Barrett v. Veal

Filing 20

FINDINGS and RECOMMENDATIONS signed by Magistrate Judge John M. Dixon, Jr on 4/27/2010 recommending that 1 Petition for Writ of Habeas Corpus filed by Robert E Barrett be DENIED. Objections to F&R due by 6/1/2010. (Lundstrom, T)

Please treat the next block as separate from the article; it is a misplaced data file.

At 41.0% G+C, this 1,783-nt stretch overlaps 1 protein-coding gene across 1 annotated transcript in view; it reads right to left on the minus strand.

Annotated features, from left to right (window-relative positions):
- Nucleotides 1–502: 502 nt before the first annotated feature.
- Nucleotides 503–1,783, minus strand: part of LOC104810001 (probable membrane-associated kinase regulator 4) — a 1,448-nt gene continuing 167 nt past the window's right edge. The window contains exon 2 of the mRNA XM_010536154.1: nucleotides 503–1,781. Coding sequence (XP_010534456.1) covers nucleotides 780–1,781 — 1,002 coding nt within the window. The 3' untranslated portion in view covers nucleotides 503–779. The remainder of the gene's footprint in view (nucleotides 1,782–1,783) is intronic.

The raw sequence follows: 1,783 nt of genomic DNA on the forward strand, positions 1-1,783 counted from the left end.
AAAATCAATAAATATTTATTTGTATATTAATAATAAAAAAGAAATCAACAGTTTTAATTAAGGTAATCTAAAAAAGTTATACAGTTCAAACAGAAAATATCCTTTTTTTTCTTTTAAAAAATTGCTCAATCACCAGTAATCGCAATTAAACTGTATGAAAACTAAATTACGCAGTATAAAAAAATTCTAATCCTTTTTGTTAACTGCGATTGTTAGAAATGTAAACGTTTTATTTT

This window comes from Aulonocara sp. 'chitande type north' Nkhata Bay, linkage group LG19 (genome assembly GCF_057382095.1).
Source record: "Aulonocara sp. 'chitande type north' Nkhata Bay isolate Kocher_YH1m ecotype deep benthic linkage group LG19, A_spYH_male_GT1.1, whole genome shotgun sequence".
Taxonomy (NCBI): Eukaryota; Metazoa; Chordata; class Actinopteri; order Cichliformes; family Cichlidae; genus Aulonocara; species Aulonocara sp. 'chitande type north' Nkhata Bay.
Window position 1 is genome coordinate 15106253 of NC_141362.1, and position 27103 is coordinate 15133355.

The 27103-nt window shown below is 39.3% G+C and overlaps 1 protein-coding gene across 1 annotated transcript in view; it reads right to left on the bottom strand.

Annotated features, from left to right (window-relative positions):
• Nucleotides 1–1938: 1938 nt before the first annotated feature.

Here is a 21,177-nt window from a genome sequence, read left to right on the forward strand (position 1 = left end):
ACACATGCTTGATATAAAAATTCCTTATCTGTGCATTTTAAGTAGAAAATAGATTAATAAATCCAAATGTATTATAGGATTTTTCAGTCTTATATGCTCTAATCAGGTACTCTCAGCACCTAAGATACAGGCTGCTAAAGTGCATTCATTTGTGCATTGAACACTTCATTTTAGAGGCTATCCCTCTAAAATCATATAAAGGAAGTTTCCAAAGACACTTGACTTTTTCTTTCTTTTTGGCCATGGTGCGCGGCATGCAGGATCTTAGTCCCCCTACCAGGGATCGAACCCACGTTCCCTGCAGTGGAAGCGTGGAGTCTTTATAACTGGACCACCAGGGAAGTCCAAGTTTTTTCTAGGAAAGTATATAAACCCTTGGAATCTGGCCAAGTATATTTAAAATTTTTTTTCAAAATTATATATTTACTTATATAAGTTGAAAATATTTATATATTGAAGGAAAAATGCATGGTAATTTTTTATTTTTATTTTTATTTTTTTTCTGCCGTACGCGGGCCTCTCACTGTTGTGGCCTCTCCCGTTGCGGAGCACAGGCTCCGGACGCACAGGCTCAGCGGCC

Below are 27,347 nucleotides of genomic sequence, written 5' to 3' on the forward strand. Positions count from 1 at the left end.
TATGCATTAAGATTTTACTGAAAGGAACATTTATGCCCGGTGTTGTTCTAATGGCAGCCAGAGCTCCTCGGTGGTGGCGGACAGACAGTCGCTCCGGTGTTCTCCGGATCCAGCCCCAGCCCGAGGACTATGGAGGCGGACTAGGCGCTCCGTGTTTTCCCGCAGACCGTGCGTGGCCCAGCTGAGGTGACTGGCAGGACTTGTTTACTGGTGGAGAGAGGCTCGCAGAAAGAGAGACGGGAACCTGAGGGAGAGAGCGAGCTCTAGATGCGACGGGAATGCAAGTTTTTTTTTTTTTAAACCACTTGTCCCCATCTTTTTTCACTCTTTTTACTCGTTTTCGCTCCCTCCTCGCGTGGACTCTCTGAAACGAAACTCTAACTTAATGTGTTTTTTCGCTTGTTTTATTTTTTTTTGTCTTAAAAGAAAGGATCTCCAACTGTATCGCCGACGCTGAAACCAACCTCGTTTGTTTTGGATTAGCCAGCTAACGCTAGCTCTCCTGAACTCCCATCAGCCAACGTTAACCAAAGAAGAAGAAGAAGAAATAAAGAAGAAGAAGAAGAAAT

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1 2 3 4 5 6 7 8 ROBERT E. BARRETT, 9 Petitioner, 10 v. 11 12 13 14 15 16 17 18 19 20 21 22 23 24 25 26 27 28 U . S . D is t r ic t C o u r t E. D . C a lifo r n ia UNITED STATES DISTRICT COURT EASTERN DISTRICT OF CALIFORNIA ) ) ) ) ) ) ) ) ) ) ) 1:08-CV-01637 AWI JMD (HC) FINDINGS AND RECOMMENDATION REGARDING PETITION FOR WRIT OF HABEAS CORPUS M. VEAL, Warden, Respondent. Petitioner is a state prisoner proceeding pro se with a petition for writ of habeas corpus pursuant to 28 U.S.C. § 2254. PROCEDURAL BACKGROUND Petitioner was convicted of arson in the County of Los Angels in 2001. (Answer, 1.) Petitioner is currently in the custody of the State of California at California State Prison, Los Angeles County in Lancaster, California. At the time the instant petition was filed, October 28, 2008, Petitioner was housed at California State Prison, Corcoran in Corcoran, California. With this petition, Petitioner does not challenge his underlying conviction and sentence. Rather, he challenges a prison disciplinary hearing held on January 23, 2006, in which he was found guilty of disrespecting prison staff in violation of California Code of Regulations, Title 15, § 3004(b). Petitioner was assessed a 30 day loss of credit. Petitioner claims that his due process rights were violated because he is actually innocent of the charge for which he was found guilty. FACTUAL BACKGROUND On December 27, 2005, Petitioner received a CDC 115 for disrespecting prison staff. 1 1 2 3 4 5 6 7 8 9 10 11 12 13 14 15 16 17 18 19 20 21 22 23 24 25 26 27 28 U . S . D is t r ic t C o u r t E. D . C a lifo r n ia (Answer, Ex. 2, Rules Violation Report, Jan. 4, 2006; Doc. #11, Part 2, 17.) The Rules Violation Report (RVR) states that on December 27, 2005, a hearing was being conducted after Petitioner received a CDC 115 for disrespecting staff after he called an academic teacher, L. Sewake (hereinafter "Sewake) a "fucking cunt." Id. Petitioner called Sewake as a witness during the hearing. Id. As Petitioner was leaving the hearing he shouted "fucking dyke" at Sewake and then threw a balled up piece of paper at the office door. Id. On January 23, 2006, a disciplinary hearing was held with respect to the January 4, 2006 RVR. Id. The hearing was conducted by the Senior Hearing Officer (SHO) who granted Petitioner's request to present Lieutenant Shankland and Corrections Officer (C/O) Shelton as witnesses. (Answer, Ex. 2, Rules Violation Report - Part C, Jan. 23, 2006; Doc. #11, Part 2, 18.) Petitioner plead "not guilty" at the hearing and claimed that he did not in fact call Sewake the name he was accused of calling her. Id. Petitioner was found guilty of violating "CCR, Title 15, § 3004(b) Rights and Respect, for the specific act of Disrespect." Id. The SHO's finding of guilt was based on Sewake's report and the testimony of Lieutenant Shankland and C/O Shelton who both testified that they heard Petitioner call Sewake a "fucking dyke." Id. Petitioner appealed the decision on March 9, 2006, claiming that he did not say the alleged comment to Sewake, but if even if he had, it should not have constituted a serious rules violation because "there is no way this could `disrupt orderly operations within the institution or incite or provoke violence' as is written in section 3004(b). . . ." (Answer, Ex. 2, Inmate/Parolee Appeal Form, Mar. 9, 2006, Doc. #11, Part 2, 20-21.) On March 31, 2006, Respondent denied Petitioner's appeal and stated that, "[i]n the interest of progressive discipline, the RVR was appropriately made a serious rule violation offense." (Answer, Ex. 2., Memorandum, 2, March 31, 2006; Doc. #11, Part 2, 22-23.) Petitioner's Director's Level Appeal was denied on January 22, 2007. (Answer, Ex. 2, Director's Level Appeal Decision, Jan. 22, 2007; Doc. #11, Part 2, 26-27.) After exhausting his administrative appeals, Petitioner filed a petition for writ of habeas 2 1 2 3 4 5 6 7 8 9 10 11 12 13 14 15 16 17 18 19 20 21 22 23 24 25 26 27 28 U . S . D is t r ic t C o u r t E. D . C a lifo r n ia corpus in the Kings County Superior Court on October 9, 2007.1 (Answer, Ex. 2, Kings County Super. Ct. Pet.; Doc. #11, Part 2, 9-16.) The Solano County Superior Court denied the petition on January 29, 2008, finding that Petitioner had failed to state a prima facie case for relief. (Answer, Ex. 2, Solano County Super. Ct. Order, January 29, 2008; Doc. #11, Part 2, 4-5.) On July 3, 2008, Petitioner filed a petition for writ of habeas corpus with the California Court of Appeal, First Appellate District. (Answer, Ex. 5, First Appellate District Pet. July 3, 2008; Doc. #11, Part 3, 3-9.) The court denied the petition without comment on July 17, 2008. (Answer, Ex. 5, First Appellate District Opinion, July 17, 2008; Doc. #11, Part 3, 2.) Petitioner filed a petition for writ of habeas corpus in the California Supreme Court on July 28, 2008, which was denied on August 27, 2008. (Answer, Ex. 6, Cal. Appellate Cts. Case Information, May 18, 2009; Doc. #11, Part 4, 2.) Petitioner filed the instant petition on October 28, 2008. (Doc. #1.) Respondent filed an answer to the petition on May 18, 2009. (Doc. #11.) Petitioner chose not to file a traverse and on October 5, 2009, filed a Motion for Judgment on the Pleadings Without Opposition and/or Default Pursuant to Fed. R. Civ. P. Rule 55. (Doc. #15.) DISCUSSION I. Jurisdiction Relief by way of a petition for writ of habeas corpus extends to a person in custody pursuant to the judgment of a state court if the custody is in violation of the Constitution or laws or treaties of the United States. 28 U.S.C. § 2254(a); 28 U.S.C. § 2241(c)(3); Williams v. Taylor, 529 U.S. 362, 375 n.7 (2000). Petitioner asserts that he suffered violations of his rights as guaranteed by the U.S. Constitution. In addition, the deprivation in question arose out of Corcoran State Prison, which is located within the jurisdiction of this court. 28 U.S.C. § 2254(a); 28 U.S.C. § 2241(d). Accordingly, the Court has jurisdiction over the action. If a constitutional violation has resulted in the loss of time credits, such violation affects the duration of a sentence, and the violation may be remedied by way 1 T h e Kings County Superior Court ordered the petition to be transferred to Solano County on November 30, 2007. ( A n s w e r , Ex. 2, Kings County Super. Ct. Order, November 30, 2007, Doc. #11, Part 2, 7.) 3 1 2 3 4 5 6 7 8 9 10 11 12 13 14 15 16 17 18 19 20 21 22 23 24 25 26 27 28 U . S . D is t r ic t C o u r t E. D . C a lifo r n ia of a petition for writ of habeas corpus. Young v. Kenny, 907 F.2d 874, 876-78 (9th Cir. 1990). Thus, this Court has subject matter jurisdiction. On April 24, 1996, Congress enacted the Antiterrorism and Effective Death Penalty Act of 1996 ("AEDPA"), which applies to all petitions for writ of habeas corpus filed after its enactment. Lindh v. Murphy, 521 U.S. 320 (1997); Jeffries v. Wood, 114 F.3d 1484, 1499 (9th Cir. 1997), (quoting Drinkard v. Johnson, 97 F.3d 751, 769 (5th Cir. 1996), overruled on other grounds by Lindh v. Murphy, 521 U.S. 320 (1997)) (holding AEDPA only applicable to cases filed after statute's enactment). The instant petition was filed after the enactment of the AEDPA; thus, it is governed by its provisions. II. Legal Standard of Review This Court may entertain a petition for writ of habeas corpus on "behalf of a person in custody pursuant to the judgment of a State court only on the ground that he is in custody in violation of the Constitution or laws or treaties of the United States." 28 U.S.C. § 2254(a). The instant petition is reviewed under the provisions of AEDPA. Lockyer v. Andrade, 538 U.S. 63, 70 (2003). Under the AEDPA, an application for habeas corpus will not be granted unless the adjudication of the claim "resulted in a decision that was contrary to, or involved an unreasonable application of, clearly established Federal law, as determined by the Supreme Court of the United States" or "resulted in a decision that was based on an unreasonable determination of the facts in light of the evidence presented in the State Court proceeding." 28 U.S.C. § 2254(d); see Lockyer, 538 U.S. at 70-71; see Williams, 529 U.S. at 413. As a threshold matter, this Court must "first decide what constitutes 'clearly established Federal law, as determined by the Supreme Court of the United States.'" Lockyer, 538 U.S. 63, 71 (2003) (quoting 28 U.S.C. § 2254(d)(1)). In ascertaining what is "clearly established Federal law," this Court must look to the "holdings, as opposed to the dicta, of [the Supreme Court's] decisions as of the time of the relevant state-court decision." Id. (quoting Williams, 592 U.S. at 412. "In other words, 'clearly established Federal law' under § 2254(d)(1) is the governing legal principle or principles set forth by the Supreme Court at the time the state court renders its decision." Id. Finally, this Court must consider whether the state court's decision was "contrary to, or 4 1 2 3 4 5 6 7 8 9 10 11 12 13 14 15 16 17 18 19 20 21 22 23 24 25 26 27 28 U . S . D is t r ic t C o u r t E. D . C a lifo r n ia involved an unreasonable application of, clearly established Federal law." Lockyer, 538 U.S. at 72, (quoting 28 U.S.C. § 2254(d)(1)). "Under the `contrary to' clause, a federal habeas court may grant the writ if the state court arrives at a conclusion opposite to that reached by [the Supreme] Court on a question of law or if the state court decides a case differently than [the] Court has on a set of materially indistinguishable facts." Williams, 529 U.S. at 413; see also Lockyer, 538 U.S. at 72. "Under the `reasonable application clause,' a federal habeas court may grant the writ if the state court identifies the correct governing legal principle from [the] Court's decisions but unreasonably applies that principle to the facts of the prisoner's case." Williams, 529 U.S. at 413. "[A] federal court may not issue the writ simply because the court concludes in its independent judgment that the relevant state court decision applied clearly established federal law erroneously or incorrectly. Rather, that application must also be unreasonable." Id. at 411. A federal habeas court making the "unreasonable application" inquiry should ask whether the state court's application of clearly established federal law was "objectively unreasonable." Id. at 409. Petitioner has the burden of establishing that the decision of the state court is contrary to or involved an unreasonable application of United States Supreme Court precedent. Baylor v. Estelle, 94 F.3d 1321, 1325 (9th Cir. 1996). Although only Supreme Court law is binding on the states, Ninth Circuit precedent remains relevant persuasive authority in determining whether a state court decision is objectively unreasonable. See Duhaime v. Ducharme, 200 F.3d 597, 600-01 (9th Cir. 1999). AEDPA requires that we give considerable deference to state court decisions. The state court's factual findings are presumed correct, 28 U.S.C. § 2254(e)(1), and we are bound by a state's interpretation of its own laws. Souch v. Schaivo, 289 F.3d 616, 621 (9th Cir. 2002), cert. denied, 537 U.S. 859 (2002), rehearing denied, 537 U.S. 1149 (2003). Thus, the initial step in applying AEDPA's standards is to "identify the state court decision that is appropriate for our review." Barker v. Fleming, 423 F.3d 1085, 1091 (9th Cir. 2005). Where more than one State court has adjudicated Petitioner's claims, a federal habeas court analyzes the last reasoned decision. Id. (citing Ylst v. Nunnemaker, 501 U.S. 797, 803 (1991) for the presumption that later unexplained orders, upholding a judgment or rejecting the same claim, rests upon the same 5 1 2 3 4 5 6 7 8 9 10 11 12 13 14 15 16 17 18 19 20 21 22 23 24 25 26 27 28 U . S . D is t r ic t C o u r t E. D . C a lifo r n ia ground as the prior order). The Ninth Circuit has further stated that where it is undisputed that federal review is not barred by a state procedural ruling, "the question of which state court decision last `explained' the reasons for judgement is therefore relevant only for purposes of determining whether the state court decision was `contrary to' or an `unreasonable application of' clearly established federal law." Bailey v. Rae, 339 F.3d 1107, 1112-1113 (9th Cir. 2003). Thus, a federal habeas court looks through ambiguous or unexplained State court decisions to the last reasoned decision in order to determine whether that decision was contrary to or an unreasonable application of clearly established federal law. Id. Here, the Solano County Superior Court, the California Court of Appeal, and the California Supreme Court all adjudicated Petitioner's claims. As the California Court of Appeal and California Supreme Court issued summary denials of Petitioner's claims, the Court "look[s] through" those courts' decisions to the last reasoned decision; namely, that of the Solano County Superior Court. See Ylst v. Nunnemaker, 501 U.S. at 804. III. Review of Petitioner's Claims Petitioner claims that his due process rights were violated when he was found guilty at a prison disciplinary hearing of calling Sewake a "fucking dyke" because, according to Petitioner, he never said those words to her. Petitioner further claims that the SHO erred in classifying the offense as a serious rules violation and that, due to the fact that the offense did not "disrupt orderly operations within the institution or. . . . incite or provoke violence," it should be classified as an administrative rules violation instead. (Answer, Ex. 2, Kings County Super. Ct. Pet., Oct. 9, 2007; Doc. #11, Part 2, 14.) As a federal habeas court can only properly inquire into whether the state court issued a ruling that was contrary to, or an unreasonable application of, clearly established federal law, this Court cannot make a determination as to whether the SHO misconstrued California administrative law. However, this Court can consider whether the superior court's finding that "the Department of Corrections properly found petitioner guilty of a serious rules violation" is contrary to, or an unreasonable application of, federal law. Even though the United States Constitution does not guarantee good-time credits to prisoners, when a state provides a statutory right to good-time and also "specifies that it is to be 6 1 2 3 4 5 6 7 8 9 10 11 12 13 14 15 16 17 18 19 20 21 22 23 24 25 26 27 28 U . S . D is t r ic t C o u r t E. D . C a lifo r n ia forfeited only for serious misbehavior," the prisoner's interest in those credits takes on "real substance" and "is sufficiently embraced within the Fourteenth Amendment `liberty' to entitle him to those minimum procedures appropriate under the circumstances and required by the Due Process Clause to insure that the state-created right is not arbitrarily abrogated." Wolff v. McDonnell, 418 U.S. 539, 557 (1974). California has created such a statutory scheme thus creating a liberty interest in good-time credits requiring minimal due process protections. See CAL. CODE REGS. tit 15, § 3043 (2008). Prisoners cannot be entirely deprived of their constitutional rights, but their rights may be diminished by the needs and objectives of the institutional environment. Wolff, 418 U.S. at 555. Prison disciplinary proceedings are not part of a criminal prosecution, so a prisoner is not afforded the full panoply of rights in such proceedings. Id. at 556. Thus, a prisoner's due process rights are moderated by the "legitimate institutional needs" of a prison. Bostic v. Carlson, 884 F.2d 1267, 1269 (9th Cir. 1989), citing Superintendent, etc. v. Hill, 472 U.S. 445, 454-455 (1984). When a prison disciplinary proceeding may result in the loss of good-time credits, due process requires that the prisoner receive: (1) advance written notice of the disciplinary charges at least 24 hours in advance of a hearing; (2) an opportunity, when consistent with institutional safety and correctional goals, to call witnesses and present documentary evidence in his defense; and (3) a written statement by the fact finder of the evidence relied on and the reasons for the disciplinary action. Hill, 472 U.S. at 454; Wolff, 418 U.S. at 563-567. In addition, due process requires that the decision be supported by "some evidence." Hill, 472 U.S. at 455, citing U.S. ex rel. Vatauer v. Commissioner of Immigration, 273 U.S. 103, 106 (1927). In this case, it is clear that Petitioner's due process rights were met. First, the RVR indicates that Petitioner acknowledged that he received a copy of the CDC 115 on January 4, 2006, which is substantially more than twenty-four hours before the January 23, 2006, hearing. (Answer, Ex. 2, Rules Violation Report, Jan. 4, 2006; Doc. #11, Part 2, 17.) Secondly, Petitioner was given an opportunity to call witnesses­both Lieutenant Shankland and C/O Shelton testified that they witnessed the event in question. (Answer, Ex. 2, Rules Violation Report - Part C, Jan. 23, 2006; Doc. #11, Part 2, 18.) Third, Petitioner was given a written statement by the fact finder of the 7 1 2 3 4 5 6 7 8 9 10 11 12 13 14 15 16 17 18 19 20 21 22 23 24 25 26 27 28 U . S . D is t r ic t C o u r t E. D . C a lifo r n ia evidence relied on and the reasons for the guilty finding on February 23, 2006. Id. Finally, there was at least some evidence from which to conclude Petitioner committed the charged offense. The RVR stated that Sewake heard Petitioner call her a "fucking dyke" and the testimony of Lieutenant Shankland and C/O Shelton that they each heard Petitioner call Sewake a "fucking dyke" corroborates that report. Furthermore, the SHO's determination that Petitioner's conduct constituted a serious rules violation was not merely based on this single incident but on an aggregate of past disrespect. The RVR provides some evidence to support the SHO's finding of guilt; thus, the superior court's finding was not contrary to, or an unreasonable application of, clearly established due process considerations and this Court will not upset that finding. CONCLUSION In sum, all due process requirements were satisfied. The petition is without merit and should be denied. RECOMMENDATION Accordingly, IT IS HEREBY RECOMMENDED that: 1) the petition for a writ of habeas corpus be DENIED; 2) all outstanding motions be vacated; and 3) the Clerk of Court be DIRECTED to enter judgment. This Findings and Recommendation is submitted to the assigned District Judge, pursuant to the provisions of Title 28 U.S.C. § 636(b)(1). Within thirty days after being served with the Findings and Recommendation, any party may file written objections with the Court and serve a copy on all parties. Such a document should be captioned "Objections to Magistrate Judge's Findings and Recommendation." Any reply to the objections shall be served and filed within ten days after service of the objections. The parties are advised that failure to file objections within the specified time may waive the right to appeal the District Court's order. Martinez v. Ylst, 951 F.2d 1153 (9th Cir. 1991). IT IS SO ORDERED. Dated: hlked6 April 27, 2010 /s/ John M. Dixon UNITED STATES MAGISTRATE JUDGE 8